"A beloved member of our community has been brutally murdered. Our deepest sympathies and condolences go out to the family and friends of Johanna Justin-Jinich. This is a tragic time for them, and for all of us in the Wesleyan community. We are all deeply saddened and shocked by this event."
Friends described Justin-Jinich as witty and smart, a popular woman who never seemed to be in a bad mood. Justin-Jinich had studied abroad in Spain and had lined up a summer internship on Capitol Hill in Washington with a women's organization.
Jen Bromley, the owner of a spa in Berlin, had a 2 p.m. appointment with Justin-Jinich on Wednesday. When she didn't show up, Bromley became worried. Justin-Jinich was never late.
At 2:15 p.m, she called Justin-Jinich's cellphone and left a voice message. Then Bromley sent her a text: "Are you on your way??"
Bromley, 28, called her phone again. A woman answered, a friend of Justin-Jinich's who was with her at the Red & Black Cafe near Wesleyan.
"She's been shot," the woman told Bromley. A thin man with a long-haired wig "ran up in here and shot at her at point-black range."
The center of campus was quiet Wednesday evening, with a few students walking about.
"It almost feels like a ghost town," said Beth Davies, a 21-year-old senior.
Others were trying to enjoy what was left of their annual "Spring Fling" celebration -- which was ended prematurely by the shooting and manhunt -- by partying in their houses and dorms.
A few faculty members invited students to the student center, where some were overheard saying they had been excited to graduate this month but now would associate the end of their college careers with tragedy.
Leah Lucid, a 21-year-old junior, had known Justin-Jinich since the first semester of their freshmen year. They were living across the hall from each other this year and were planning on being roommates as seniors. The night before Justin-Jinich was killed, she had been talking past midnight with Lucid in Lucid's dorm room.
"She's a really loyal friend; a really loving, passionate person about life and about her friends and family," Lucid said of her friend, whom she affectionately called Yo-Yo.
Her passions included writing and her work in public health and women's issues, Lucid said. Justin-Jinich volunteered at various Planned Parenthood offices in her home state and in the area.
"She was the most giving and loving person I have ever known," Lucid said. "I'll remember her loyalty and her warm smile whenever I saw her and her very funny voices she would make with me."
Eli Allen, 21, a senior, had been at the bookstore the day before buying his cap and gown.
"It's weird because there's this general sadness. The Wesleyan community has been affected, violated."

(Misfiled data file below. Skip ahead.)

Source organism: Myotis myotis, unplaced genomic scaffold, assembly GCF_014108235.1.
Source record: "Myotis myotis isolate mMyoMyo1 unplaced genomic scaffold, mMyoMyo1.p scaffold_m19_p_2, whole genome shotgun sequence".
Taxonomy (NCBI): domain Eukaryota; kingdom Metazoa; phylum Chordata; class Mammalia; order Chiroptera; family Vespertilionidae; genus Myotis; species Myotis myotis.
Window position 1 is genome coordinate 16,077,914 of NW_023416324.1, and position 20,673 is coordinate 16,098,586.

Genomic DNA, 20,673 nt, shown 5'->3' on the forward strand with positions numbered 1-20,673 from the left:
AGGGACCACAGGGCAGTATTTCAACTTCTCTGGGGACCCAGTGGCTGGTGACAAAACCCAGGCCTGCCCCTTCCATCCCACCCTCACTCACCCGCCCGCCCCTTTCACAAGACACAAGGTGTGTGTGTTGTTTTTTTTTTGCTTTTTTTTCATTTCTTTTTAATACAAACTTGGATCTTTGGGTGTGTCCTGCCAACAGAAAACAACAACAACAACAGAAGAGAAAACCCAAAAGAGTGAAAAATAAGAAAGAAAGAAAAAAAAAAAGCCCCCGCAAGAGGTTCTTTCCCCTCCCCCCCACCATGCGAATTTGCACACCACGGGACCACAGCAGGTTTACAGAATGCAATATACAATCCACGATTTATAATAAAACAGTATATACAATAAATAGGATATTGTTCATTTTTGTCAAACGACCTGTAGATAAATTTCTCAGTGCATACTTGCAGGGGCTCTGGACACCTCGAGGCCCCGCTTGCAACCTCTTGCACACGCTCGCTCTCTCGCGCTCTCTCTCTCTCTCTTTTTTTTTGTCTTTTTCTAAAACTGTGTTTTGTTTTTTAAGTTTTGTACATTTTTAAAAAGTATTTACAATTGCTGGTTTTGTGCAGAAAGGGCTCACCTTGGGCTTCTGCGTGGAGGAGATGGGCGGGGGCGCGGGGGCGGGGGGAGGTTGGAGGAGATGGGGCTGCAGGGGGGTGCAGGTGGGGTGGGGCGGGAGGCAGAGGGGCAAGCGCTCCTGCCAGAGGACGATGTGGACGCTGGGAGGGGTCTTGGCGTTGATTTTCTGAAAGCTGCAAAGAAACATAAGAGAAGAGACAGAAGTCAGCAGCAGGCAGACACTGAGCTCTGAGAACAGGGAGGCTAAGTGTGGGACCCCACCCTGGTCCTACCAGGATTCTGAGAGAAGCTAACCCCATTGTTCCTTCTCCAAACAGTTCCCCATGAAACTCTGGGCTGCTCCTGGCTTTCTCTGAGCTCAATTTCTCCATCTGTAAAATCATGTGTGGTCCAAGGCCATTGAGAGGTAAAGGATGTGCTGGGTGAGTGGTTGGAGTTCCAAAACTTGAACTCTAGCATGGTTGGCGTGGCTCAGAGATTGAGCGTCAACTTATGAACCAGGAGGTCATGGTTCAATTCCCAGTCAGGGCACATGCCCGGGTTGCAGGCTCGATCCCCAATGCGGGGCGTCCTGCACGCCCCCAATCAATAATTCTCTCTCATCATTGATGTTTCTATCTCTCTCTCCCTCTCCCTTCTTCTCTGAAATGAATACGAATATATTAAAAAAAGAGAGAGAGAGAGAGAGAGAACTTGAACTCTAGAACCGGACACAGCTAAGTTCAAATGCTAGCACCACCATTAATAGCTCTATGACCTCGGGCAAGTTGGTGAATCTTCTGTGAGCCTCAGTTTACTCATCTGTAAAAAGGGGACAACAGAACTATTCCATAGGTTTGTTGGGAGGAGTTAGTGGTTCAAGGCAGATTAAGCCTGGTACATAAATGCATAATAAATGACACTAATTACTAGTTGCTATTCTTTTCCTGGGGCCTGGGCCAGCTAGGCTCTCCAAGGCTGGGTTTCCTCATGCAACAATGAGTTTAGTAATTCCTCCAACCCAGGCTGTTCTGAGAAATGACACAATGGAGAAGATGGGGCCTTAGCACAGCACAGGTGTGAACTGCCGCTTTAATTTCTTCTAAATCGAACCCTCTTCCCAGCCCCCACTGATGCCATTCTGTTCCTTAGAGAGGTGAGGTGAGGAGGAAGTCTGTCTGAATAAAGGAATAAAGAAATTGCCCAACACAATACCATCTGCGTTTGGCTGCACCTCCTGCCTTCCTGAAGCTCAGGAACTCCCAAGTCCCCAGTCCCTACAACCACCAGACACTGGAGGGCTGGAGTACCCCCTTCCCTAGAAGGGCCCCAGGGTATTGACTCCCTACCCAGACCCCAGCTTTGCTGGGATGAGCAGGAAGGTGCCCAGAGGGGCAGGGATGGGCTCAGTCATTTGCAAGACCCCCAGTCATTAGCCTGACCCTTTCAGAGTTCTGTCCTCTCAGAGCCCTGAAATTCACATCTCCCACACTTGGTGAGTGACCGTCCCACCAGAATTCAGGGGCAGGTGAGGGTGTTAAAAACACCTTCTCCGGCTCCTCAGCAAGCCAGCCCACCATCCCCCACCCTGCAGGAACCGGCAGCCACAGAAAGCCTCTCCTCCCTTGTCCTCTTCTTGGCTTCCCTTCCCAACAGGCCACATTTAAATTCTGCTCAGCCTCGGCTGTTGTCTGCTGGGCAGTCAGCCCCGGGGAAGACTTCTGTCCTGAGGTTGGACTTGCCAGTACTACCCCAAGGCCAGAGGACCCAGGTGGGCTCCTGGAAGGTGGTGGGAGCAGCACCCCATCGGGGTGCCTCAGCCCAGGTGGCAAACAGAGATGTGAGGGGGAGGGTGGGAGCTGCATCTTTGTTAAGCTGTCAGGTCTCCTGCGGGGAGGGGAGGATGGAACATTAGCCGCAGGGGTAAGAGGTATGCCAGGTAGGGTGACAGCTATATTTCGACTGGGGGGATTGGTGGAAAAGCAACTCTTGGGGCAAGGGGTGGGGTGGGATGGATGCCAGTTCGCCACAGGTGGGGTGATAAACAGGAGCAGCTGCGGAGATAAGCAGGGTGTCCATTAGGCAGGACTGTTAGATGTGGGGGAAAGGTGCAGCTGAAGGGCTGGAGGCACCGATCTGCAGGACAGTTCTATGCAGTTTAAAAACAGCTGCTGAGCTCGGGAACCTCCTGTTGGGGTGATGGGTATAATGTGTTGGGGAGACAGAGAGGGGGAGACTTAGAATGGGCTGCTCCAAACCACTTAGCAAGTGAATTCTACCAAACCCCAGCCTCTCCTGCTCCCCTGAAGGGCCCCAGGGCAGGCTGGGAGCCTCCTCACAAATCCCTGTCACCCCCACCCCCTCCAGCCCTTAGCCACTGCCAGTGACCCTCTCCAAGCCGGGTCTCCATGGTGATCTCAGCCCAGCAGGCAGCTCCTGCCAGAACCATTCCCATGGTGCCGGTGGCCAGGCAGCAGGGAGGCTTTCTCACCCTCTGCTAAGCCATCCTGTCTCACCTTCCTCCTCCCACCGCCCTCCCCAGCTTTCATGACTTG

Yudhi Kandel, a 24-year-old senior and resident assistant in a freshmen dorm, said that students were in disbelief.
"It's pretty sad. ... It's a shocking thing."
Freshman Alexandra Cuervo, 19, said she and friends were beginning to celebrate Spring Fling when they heard about the shooting. At first, they continued with their partying, she said, until more details became known on campus.
"I feel guilty," Cuervo said. "It just wasn't taken as seriously until we found out it was a Wesleyan student."
Reality set in for her and her classmates, and jovial turned to somber, she said. "I think people are also scared. They're in their dorms."
Ben Bernstein met Justin-Jinich in their Diasporas in Transnationalism class this semester and said she was "amazing."
The 20-year-old junior English and music major said that Justin-Jinich "was just a totally intelligent, terrific person in every way. She was just nice to everybody. I had great discussions with her, in and out of class. It's just a horrible thing."
Ryan La Rochelle, 23, of Boston, said he was shocked. He knew Justin-Jinich from Westtown School, a small boarding institution in southeastern Pennsylvania they attended as high schoolers. La Rochelle learned about her death from the media.
"She was a very beautiful and kind girl," La Rochelle said. "I have no idea how something like this could have happened."
After Bromley, the owner of Silk Waxing Spa, learned that Justin-Jinich had been shot, she closed the shop and drove to Middlesex Hospital with her cousin, another friend of Justin-Jinich's who attends Wesleyan. They thought she was still alive. But as they pulled into the hospital parking lot, the cousin's boyfriend called with the news.
"I've been crying and distraught all day," Bromley said Wednesday evening. "She's a really happy, really smart girl. Really intellectual. ... I can't imagine why any one person would dislike her and want her dead."
An Associated Press report is included.Copyright © 2015, The Baltimore Sun